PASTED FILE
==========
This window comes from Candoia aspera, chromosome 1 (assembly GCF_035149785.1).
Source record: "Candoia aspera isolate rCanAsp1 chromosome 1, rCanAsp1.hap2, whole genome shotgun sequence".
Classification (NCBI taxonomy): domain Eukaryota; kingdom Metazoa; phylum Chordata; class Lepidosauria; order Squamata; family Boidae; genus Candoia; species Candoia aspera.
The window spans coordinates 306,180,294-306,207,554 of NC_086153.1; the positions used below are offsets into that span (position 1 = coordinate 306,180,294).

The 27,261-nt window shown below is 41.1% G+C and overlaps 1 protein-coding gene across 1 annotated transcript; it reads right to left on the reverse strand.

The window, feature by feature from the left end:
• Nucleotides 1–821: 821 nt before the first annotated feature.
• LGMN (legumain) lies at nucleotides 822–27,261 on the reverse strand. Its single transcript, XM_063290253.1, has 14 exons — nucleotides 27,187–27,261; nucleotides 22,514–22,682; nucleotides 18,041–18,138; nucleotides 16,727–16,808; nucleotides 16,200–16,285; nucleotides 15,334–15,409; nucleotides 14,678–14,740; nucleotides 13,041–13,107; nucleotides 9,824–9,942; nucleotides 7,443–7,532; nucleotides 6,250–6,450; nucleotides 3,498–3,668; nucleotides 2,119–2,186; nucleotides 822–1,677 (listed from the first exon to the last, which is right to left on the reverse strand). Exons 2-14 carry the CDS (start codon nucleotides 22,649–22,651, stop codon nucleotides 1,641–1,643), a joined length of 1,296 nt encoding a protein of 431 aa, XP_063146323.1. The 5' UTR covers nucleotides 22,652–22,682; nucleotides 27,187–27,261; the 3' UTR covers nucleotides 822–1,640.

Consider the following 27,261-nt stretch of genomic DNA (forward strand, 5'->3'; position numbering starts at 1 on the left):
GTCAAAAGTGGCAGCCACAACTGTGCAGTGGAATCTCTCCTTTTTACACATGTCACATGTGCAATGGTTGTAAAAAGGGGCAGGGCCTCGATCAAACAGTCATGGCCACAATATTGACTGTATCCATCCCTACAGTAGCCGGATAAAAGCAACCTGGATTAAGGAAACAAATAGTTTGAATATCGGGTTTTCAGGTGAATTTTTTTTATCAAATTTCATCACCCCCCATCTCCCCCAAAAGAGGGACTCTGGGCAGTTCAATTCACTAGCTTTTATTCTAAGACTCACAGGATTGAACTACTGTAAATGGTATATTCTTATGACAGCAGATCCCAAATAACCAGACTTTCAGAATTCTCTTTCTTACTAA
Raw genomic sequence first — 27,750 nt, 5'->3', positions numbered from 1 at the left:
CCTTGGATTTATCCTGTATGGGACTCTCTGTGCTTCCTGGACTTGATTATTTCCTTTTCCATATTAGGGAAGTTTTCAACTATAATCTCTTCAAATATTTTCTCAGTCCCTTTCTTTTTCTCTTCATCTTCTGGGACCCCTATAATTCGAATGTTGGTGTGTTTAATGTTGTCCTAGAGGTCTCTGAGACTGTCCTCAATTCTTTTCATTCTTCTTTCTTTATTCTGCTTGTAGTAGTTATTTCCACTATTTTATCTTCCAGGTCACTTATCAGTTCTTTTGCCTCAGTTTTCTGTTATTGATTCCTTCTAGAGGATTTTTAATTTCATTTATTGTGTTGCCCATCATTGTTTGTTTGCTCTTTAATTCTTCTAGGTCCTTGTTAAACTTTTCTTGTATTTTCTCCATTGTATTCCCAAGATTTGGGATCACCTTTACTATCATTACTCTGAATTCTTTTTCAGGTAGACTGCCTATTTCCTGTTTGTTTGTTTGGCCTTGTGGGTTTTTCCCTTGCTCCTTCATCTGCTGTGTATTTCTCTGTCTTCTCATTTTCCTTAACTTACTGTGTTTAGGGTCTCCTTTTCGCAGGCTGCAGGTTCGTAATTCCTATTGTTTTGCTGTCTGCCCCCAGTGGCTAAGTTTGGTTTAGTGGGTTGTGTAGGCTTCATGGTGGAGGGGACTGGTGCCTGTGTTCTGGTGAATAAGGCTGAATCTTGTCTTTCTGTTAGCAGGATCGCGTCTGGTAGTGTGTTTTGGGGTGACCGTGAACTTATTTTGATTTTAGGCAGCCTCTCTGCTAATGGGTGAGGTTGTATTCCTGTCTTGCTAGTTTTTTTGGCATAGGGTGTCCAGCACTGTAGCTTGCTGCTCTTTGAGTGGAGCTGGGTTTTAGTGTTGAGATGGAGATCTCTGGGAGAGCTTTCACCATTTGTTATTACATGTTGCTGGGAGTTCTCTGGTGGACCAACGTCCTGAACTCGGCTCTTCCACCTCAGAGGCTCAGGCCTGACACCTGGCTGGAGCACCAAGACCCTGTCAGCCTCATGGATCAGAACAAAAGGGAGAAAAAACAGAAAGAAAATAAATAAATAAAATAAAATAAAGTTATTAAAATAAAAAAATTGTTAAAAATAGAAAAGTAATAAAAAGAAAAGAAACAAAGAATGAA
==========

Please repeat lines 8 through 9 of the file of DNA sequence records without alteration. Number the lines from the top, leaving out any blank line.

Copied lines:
• LGMN (legumain) lies at nucleotides 822–27,261 on the reverse strand. Its single transcript, XM_063290253.1, has 14 exons — nucleotides 27,187–27,261; nucleotides 22,514–22,682; nucleotides 18,041–18,138; nucleotides 16,727–16,808; nucleotides 16,200–16,285; nucleotides 15,334–15,409; nucleotides 14,678–14,740; nucleotides 13,041–13,107; nucleotides 9,824–9,942; nucleotides 7,443–7,532; nucleotides 6,250–6,450; nucleotides 3,498–3,668; nucleotides 2,119–2,186; nucleotides 822–1,677 (listed from the first exon to the last, which is right to left on the reverse strand). Exons 2-14 carry the CDS (start codon nucleotides 22,649–22,651, stop codon nucleotides 1,641–1,643), a joined length of 1,296 nt encoding a protein of 431 aa, XP_063146323.1. The 5' UTR covers nucleotides 22,652–22,682; nucleotides 27,187–27,261; the 3' UTR covers nucleotides 822–1,640.

Consider the following 27,261-nt stretch of genomic DNA (forward strand, 5'->3'; position numbering starts at 1 on the left):